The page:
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Cascading effects of hydrodynamics on an epiphyte-grazer system in intertidal seagrass beds of the Wadden Sea
Schanz, A.; Polte, P.; Asmus, H. (2002). Cascading effects of hydrodynamics on an epiphyte-grazer system in intertidal seagrass beds of the Wadden Sea. Mar. Biol. (Berl.) 141: 287-297
In: Marine Biology. Springer: Heidelberg; Berlin. ISSN 0025-3162; e-ISSN 1432-1793, more
Peer reviewed article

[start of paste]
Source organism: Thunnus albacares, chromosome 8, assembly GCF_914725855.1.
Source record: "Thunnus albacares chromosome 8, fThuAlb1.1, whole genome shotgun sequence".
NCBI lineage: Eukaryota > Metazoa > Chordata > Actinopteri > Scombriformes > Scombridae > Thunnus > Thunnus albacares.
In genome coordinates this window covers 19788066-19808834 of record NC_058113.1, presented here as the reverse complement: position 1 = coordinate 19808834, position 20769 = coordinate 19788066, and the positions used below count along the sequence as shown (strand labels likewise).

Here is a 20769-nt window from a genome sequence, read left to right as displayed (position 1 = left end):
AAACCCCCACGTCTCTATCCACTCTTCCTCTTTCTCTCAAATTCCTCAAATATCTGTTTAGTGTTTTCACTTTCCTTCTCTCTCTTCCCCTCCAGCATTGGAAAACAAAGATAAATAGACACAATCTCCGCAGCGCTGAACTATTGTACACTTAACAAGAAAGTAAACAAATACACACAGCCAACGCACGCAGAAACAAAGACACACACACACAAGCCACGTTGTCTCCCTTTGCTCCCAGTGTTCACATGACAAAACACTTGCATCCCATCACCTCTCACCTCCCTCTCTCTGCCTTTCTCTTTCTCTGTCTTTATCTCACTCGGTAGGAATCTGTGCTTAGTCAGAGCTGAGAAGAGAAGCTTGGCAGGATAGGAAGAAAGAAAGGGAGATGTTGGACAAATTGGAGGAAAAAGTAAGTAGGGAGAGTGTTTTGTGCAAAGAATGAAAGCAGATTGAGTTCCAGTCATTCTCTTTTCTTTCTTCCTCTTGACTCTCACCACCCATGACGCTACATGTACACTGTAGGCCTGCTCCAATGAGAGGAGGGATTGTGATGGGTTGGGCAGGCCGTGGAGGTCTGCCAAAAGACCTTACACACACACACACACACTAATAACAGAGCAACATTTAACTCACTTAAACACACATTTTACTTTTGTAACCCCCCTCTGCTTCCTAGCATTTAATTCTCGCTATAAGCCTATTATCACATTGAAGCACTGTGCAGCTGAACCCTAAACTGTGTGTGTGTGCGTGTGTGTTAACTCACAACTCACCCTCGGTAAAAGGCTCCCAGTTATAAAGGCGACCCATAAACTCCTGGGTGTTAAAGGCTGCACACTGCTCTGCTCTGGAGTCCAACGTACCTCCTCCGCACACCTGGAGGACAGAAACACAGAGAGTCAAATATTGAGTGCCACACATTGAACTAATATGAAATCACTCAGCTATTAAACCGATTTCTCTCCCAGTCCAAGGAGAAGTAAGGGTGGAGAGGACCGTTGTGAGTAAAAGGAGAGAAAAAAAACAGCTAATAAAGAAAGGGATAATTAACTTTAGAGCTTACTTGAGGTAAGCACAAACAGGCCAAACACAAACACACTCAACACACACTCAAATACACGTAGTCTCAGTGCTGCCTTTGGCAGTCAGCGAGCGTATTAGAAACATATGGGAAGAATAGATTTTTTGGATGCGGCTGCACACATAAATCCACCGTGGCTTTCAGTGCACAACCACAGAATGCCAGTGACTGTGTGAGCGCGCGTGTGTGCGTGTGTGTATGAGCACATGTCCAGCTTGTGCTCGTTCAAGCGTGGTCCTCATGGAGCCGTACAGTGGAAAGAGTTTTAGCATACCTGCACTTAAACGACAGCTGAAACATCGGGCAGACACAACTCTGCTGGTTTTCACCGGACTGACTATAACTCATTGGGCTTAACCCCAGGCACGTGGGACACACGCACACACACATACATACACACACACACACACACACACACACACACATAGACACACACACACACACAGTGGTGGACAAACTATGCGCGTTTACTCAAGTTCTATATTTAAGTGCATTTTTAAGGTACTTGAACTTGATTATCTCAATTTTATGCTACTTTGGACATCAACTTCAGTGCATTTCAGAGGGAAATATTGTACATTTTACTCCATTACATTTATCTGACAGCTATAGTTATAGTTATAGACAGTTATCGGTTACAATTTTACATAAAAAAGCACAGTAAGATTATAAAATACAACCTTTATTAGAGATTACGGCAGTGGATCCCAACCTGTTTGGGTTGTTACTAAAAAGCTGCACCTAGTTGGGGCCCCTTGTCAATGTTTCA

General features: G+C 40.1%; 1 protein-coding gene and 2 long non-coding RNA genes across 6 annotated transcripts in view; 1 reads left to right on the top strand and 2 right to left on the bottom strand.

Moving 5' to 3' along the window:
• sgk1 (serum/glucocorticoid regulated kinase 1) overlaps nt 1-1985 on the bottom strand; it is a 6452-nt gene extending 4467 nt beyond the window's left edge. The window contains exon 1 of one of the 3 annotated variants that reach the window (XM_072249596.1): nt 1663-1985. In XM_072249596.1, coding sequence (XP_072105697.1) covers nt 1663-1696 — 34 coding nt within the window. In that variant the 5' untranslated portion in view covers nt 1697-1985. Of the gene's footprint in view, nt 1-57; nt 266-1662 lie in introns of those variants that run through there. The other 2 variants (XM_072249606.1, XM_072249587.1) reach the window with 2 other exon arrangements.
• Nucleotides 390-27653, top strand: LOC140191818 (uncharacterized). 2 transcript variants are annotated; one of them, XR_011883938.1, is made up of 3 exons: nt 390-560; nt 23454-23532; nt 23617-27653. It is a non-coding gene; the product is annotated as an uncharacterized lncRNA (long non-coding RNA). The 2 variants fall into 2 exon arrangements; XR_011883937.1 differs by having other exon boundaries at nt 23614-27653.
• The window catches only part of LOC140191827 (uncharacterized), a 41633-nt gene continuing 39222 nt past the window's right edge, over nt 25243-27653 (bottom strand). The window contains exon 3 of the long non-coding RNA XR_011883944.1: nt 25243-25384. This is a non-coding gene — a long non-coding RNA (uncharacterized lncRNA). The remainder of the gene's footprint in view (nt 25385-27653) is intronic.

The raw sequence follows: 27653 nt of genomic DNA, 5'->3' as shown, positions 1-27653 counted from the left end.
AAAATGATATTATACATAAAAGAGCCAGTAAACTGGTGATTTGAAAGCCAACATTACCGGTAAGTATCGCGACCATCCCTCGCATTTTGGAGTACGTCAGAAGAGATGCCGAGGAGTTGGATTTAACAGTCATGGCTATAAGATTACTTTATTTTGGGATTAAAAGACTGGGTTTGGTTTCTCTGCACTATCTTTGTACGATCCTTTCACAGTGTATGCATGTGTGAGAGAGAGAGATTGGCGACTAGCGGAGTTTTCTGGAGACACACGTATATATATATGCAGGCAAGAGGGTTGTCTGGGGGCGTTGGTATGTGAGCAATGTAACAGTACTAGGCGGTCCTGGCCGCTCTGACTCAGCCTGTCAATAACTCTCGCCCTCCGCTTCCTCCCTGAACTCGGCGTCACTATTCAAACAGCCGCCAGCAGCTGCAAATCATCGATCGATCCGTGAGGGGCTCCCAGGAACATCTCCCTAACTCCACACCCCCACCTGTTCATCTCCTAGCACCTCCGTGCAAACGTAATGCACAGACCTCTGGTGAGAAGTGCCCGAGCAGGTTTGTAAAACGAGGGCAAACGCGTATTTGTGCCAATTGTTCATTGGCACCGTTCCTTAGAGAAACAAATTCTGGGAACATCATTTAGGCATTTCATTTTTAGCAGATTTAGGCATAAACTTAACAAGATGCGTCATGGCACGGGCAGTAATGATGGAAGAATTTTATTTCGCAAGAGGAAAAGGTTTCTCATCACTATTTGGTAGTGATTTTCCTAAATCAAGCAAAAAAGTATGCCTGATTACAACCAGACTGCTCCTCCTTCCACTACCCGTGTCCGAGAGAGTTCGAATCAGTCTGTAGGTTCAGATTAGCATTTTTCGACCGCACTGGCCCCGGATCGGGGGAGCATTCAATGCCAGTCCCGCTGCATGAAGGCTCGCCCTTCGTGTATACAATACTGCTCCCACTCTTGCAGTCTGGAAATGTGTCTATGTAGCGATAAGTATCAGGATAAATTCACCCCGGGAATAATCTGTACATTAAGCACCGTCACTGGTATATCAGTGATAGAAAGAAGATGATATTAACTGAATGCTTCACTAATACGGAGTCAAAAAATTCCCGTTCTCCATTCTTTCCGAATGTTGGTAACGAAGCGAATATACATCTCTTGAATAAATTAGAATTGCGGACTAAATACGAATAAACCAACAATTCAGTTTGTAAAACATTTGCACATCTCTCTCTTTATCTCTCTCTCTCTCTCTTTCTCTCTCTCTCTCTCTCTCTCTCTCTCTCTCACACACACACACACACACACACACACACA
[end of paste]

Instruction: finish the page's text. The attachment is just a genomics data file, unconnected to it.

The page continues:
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    This study examines experimentally how watermovement may alter epiphyte-grazer systems in intertidalseagrass beds. Field observations in the Sylt-RømøBay (German Wadden Sea, SE North Sea) showed thatthe biomass of seagrass epiphytes was highest on seagrassesexposed to water movement, whereas at shelteredsites the epiphyte cover was negligible. In contrast, theseagrass shoot density and aboveground biomass wascomparably sparse and the abundance of Hydrobia ulvaewas extremely low at exposed areas, but showed maximumvalues at sheltered seagrass beds. Cross transplantationexperiments and enclosure experimentsbetween sheltered and exposed seagrass beds showedthat adhering snails were washed off from seagrassessoon after transplantation into an exposed seagrass bed,and epiphytes started to grow. After 4 weeks the epiphytebiomass was similar to the that of the adjacentexposed seagrass bed. When heavily epiphytised seagrasseswere transplanted from exposed into shelteredareas, the epiphytes were completely grazed down byimmigrating snails within a week. Experiments carriedout by means of an in situ ‘‘three-current-flume’’, modifyingthe entire current velocity, showed that snaildensity was significantly negatively correlated with increasingcurrent velocity, whereas epiphyte biomassshowed a significant positive correlation with currentspeed. These results suggest a cascading impact of hydrodynamicson an epiphyte-grazer system in intertidalseagrass beds, by directly affecting the density of grazersand indirectly leading to enhanced epiphyte growth,thereby inhibiting seagrass development. Additionally itshows that cascading effects within the trophic webcannot only be triggered by biotic interdependencies, butcan also be caused by physical factors.

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